“2020 has been a stressful year for people in the U.S. According to results from the American Psychological Association’s Stress in America 2020 survey1, general stress levels are significantly above average compared to years past. In fact, this year’s respondents reported the highest average stress levels since the survey was first launched in 2007–5.4 out of 10, an increase of 0.5 since last year. These figures can largely be attributed to COVID-19 and its implications on finances, parenting, and other aspects of daily life.” — Sleep Foundation
Since the last year has been so stressful for so many people, we wanted to explore why, how it can affect us—especially our sleep, and what you can do about it.
How stress occurs.
Stress evolved as a natural response to danger. “In humans, stress can cause the autonomic nervous system (ANS) to release hormones, such as adrenaline and cortisol. These hormones raise the heart rate to circulate blood to vital organs and muscles more efficiently, preparing the body to take immediate action if necessary.” Whilst stresses in everyday life have changed a lot throughout time—we’re no longer running from predators—they do still exist.
There are three main types of stress: acute, episodic, and chronic. Everyone has a different threshold and varied criteria for what they find stressful. Some examples could include:
• work challenges
• technical difficulties
• social interaction
• changes in routine
Whatever the situation, when we encounter stressful situations we still have those deeply ingrained fight or flight responses.
How stress affects the body.
Stress responses affect both the body and mind. It could manifest as:
• muscular tension
• unregulated temperature
• racing thoughts
• increased heart rate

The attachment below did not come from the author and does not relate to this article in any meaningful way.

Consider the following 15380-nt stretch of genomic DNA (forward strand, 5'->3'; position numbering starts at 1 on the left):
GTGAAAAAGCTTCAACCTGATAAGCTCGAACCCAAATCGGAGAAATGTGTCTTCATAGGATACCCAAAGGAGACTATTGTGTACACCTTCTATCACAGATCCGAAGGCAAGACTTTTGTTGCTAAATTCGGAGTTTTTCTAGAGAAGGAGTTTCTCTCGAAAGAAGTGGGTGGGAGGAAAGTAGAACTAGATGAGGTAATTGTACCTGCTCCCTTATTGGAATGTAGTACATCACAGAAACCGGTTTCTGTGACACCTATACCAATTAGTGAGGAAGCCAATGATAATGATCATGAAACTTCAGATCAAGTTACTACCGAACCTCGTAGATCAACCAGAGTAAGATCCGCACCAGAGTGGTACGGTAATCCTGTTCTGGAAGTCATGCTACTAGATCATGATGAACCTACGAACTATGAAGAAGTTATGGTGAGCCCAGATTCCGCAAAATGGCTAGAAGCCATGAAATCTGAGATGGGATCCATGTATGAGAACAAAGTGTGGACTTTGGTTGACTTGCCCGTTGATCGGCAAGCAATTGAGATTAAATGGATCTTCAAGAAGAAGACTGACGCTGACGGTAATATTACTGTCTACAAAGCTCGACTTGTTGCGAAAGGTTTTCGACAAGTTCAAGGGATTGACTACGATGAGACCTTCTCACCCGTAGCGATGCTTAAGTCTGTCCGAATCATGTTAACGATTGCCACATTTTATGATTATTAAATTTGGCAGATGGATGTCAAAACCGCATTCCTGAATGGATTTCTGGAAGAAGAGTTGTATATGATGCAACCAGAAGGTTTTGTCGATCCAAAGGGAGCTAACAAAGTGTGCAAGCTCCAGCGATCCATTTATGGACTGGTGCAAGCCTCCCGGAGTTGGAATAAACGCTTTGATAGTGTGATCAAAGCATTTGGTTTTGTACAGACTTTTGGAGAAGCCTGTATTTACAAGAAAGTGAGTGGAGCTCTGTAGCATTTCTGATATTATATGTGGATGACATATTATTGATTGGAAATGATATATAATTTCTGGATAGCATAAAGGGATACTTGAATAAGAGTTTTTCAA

The ‘HPA’ network regulates your bodily response and decides how much cortisol and adrenaline you need. These hormones put you on high alert and allow you to navigate situations, but additional cortisol coursing through you is the reason for the post-stress crash.  Whilst it’s normal to experience stress occasionally, prolonged stress and a heightened state of alert can deeply affect sleep regulation.
This can lead to chronic insomnia, which in turn makes us less able to deal with stress. This is a vicious cycle that we all want to avoid. So let’s talk about some healthy ways to mitigate stress so that we can continue to sleep better and stay stress-free.
Coping with stress.
In addition to visceral responses, society has collectively developed coping mechanisms as longer-term responses to stressors. When we think of ‘coping mechanisms’ we may think of things like overeating, drinking, and avoidance. However, there are healthy coping mechanisms too!
Some healthy ways to deal with stress are:
• creative outlets
• taking breaks
More than half of adults today report that they don’t get enough sleep—determined as 7-9 hours nightly by the CDC. Effective stress management is one step towards improving your sleep, but so is effective sleep hygiene. Some small changes in routine can impact both. For example—taking time away from digital devices at the end of your day can help you switch off from external factors that may be contributing to stress, and lessen blue light exposure that affects circadian rhythms. You could consider creating a sleep routine that detaches from stressors before it’s time to sleep.
What are some ways you take care of your stress? Let us know on Twitter and follow for more articles on ways to optimize your life for better sleep.